We first saw billboards saying “Chicago is going to get dumped” several months ago.
I thought this was a reference to the city’s two major league baseball teams. They had combined to lose 195 games, eclipsing a record set in 1948. Certainly the billboard was not referring to a furniture store. Who would name a retail outlet The Dump?
To see a dump when I was young, we had to travel to my aunt and uncle’s cabin in the far north woods of Wisconsin. A trip to the dump, necessary since there was no garbage collection, was a highlight for me at 14 or 15 years old.
My grandfather had taken small black-and-white photographs of playful-looking black bears frolicking among the abandoned refrigerators and old tires, but I was never lucky enough to see the bears in person.
(I know, we’re getting a little off the subject of contemporary furniture retailing, but bear with me.)
Anyway, The Dump opened its doors, in a building with a roof and walls, in a suburban shopping mall and we went to check it out.
There were no bears at The Dump, but you could buy a full-scale carved wooden horse -- and a lot more. In fact, I was surprised by The Dump.
Because of the name, I expected an unclaimed freight type layout, with pallets of unorganized boxes just off the ship from Guangzhou in a darkened and drafty warehouse. Instead, they had a wide range of furniture set up for retail sale. Most of the wood furniture was from China or Vietnam, but I also saw some Made in India tags on specialty items such as upholstered footstools.
A display near the front door featured distressed furniture, and they must have been swinging the chains hard back in Da Nang to create the appearance. The look, beat up and then finished, wasn’t a bad one, though.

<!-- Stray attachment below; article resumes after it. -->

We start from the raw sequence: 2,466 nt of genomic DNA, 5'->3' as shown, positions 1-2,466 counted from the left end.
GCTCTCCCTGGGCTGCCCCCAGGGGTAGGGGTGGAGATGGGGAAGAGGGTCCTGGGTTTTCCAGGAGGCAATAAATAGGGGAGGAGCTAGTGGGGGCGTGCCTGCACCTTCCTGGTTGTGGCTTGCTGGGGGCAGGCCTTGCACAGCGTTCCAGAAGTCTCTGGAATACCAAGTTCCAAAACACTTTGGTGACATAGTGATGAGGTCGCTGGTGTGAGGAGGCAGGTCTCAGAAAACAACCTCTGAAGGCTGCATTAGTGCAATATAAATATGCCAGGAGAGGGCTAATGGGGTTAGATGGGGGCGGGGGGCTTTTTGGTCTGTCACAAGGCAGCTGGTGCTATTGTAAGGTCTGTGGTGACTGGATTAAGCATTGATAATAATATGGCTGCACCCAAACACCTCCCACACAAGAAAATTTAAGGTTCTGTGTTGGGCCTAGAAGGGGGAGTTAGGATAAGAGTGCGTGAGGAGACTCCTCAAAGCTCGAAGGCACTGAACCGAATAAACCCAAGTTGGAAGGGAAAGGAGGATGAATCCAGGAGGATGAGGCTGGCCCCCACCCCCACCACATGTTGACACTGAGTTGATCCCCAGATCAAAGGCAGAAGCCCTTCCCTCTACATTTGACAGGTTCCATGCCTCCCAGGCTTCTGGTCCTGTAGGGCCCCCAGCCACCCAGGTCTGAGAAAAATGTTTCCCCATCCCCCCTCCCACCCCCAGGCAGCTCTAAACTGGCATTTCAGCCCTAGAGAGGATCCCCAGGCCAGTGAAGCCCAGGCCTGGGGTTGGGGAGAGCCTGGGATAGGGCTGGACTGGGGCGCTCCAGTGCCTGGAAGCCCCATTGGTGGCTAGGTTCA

The distressed trend hasn’t made it to upholstered furniture yet. They had a wide range of upholstered chairs, sofas and love seats. Much of the upholstery was made in the United States, including some well-known brand names that may not have wanted to be associated with any dump. They also sold mattresses, artwork and large rugs.
In fact, while many of the pieces were sold at low prices, they had a good mix of nice-looking wood and upholstered furniture.
So why call it The Dump?
The message, stated again, is that price sells. Low price trumps quality for many consumers.
If you make quality custom furniture or cabinets, do you need to come up with a name that makes them sound cheap? It might not hurt.
As we’ve written in our Pricing Survey and other articles, you have to price your work right to make a profit.
But you also have to make sure that the customer believes they’re getting a low price and a good deal. Welcome to the Dump.
Have something to say? Share your thoughts with us in the comments below.